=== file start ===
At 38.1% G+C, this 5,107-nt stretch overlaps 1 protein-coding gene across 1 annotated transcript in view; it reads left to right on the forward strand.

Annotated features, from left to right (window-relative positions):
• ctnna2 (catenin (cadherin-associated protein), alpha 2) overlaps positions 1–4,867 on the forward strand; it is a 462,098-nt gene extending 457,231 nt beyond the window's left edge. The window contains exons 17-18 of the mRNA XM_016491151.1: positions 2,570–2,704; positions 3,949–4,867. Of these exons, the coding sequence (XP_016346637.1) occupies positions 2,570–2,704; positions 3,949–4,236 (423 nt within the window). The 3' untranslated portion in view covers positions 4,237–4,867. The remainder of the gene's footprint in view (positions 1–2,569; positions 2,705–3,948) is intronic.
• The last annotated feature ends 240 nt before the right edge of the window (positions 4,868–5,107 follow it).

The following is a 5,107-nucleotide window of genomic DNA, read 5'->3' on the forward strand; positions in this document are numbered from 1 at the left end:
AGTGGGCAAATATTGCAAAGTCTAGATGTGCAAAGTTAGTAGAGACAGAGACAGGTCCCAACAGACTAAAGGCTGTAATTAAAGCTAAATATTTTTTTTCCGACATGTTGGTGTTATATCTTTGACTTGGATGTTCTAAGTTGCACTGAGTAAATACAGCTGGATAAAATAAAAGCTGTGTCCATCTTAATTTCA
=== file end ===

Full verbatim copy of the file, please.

At 38.1% G+C, this 5,107-nt stretch overlaps 1 protein-coding gene across 1 annotated transcript in view; it reads left to right on the forward strand.

Annotated features, from left to right (window-relative positions):
• ctnna2 (catenin (cadherin-associated protein), alpha 2) overlaps positions 1–4,867 on the forward strand; it is a 462,098-nt gene extending 457,231 nt beyond the window's left edge. The window contains exons 17-18 of the mRNA XM_016491151.1: positions 2,570–2,704; positions 3,949–4,867. Of these exons, the coding sequence (XP_016346637.1) occupies positions 2,570–2,704; positions 3,949–4,236 (423 nt within the window). The 3' untranslated portion in view covers positions 4,237–4,867. The remainder of the gene's footprint in view (positions 1–2,569; positions 2,705–3,948) is intronic.
• The last annotated feature ends 240 nt before the right edge of the window (positions 4,868–5,107 follow it).

The following is a 5,107-nucleotide window of genomic DNA, read 5'->3' on the forward strand; positions in this document are numbered from 1 at the left end:
AGTGGGCAAATATTGCAAAGTCTAGATGTGCAAAGTTAGTAGAGACAGAGACAGGTCCCAACAGACTAAAGGCTGTAATTAAAGCTAAATATTTTTTTTCCGACATGTTGGTGTTATATCTTTGACTTGGATGTTCTAAGTTGCACTGAGTAAATACAGCTGGATAAAATAAAAGCTGTGTCCATCTTAATTTCA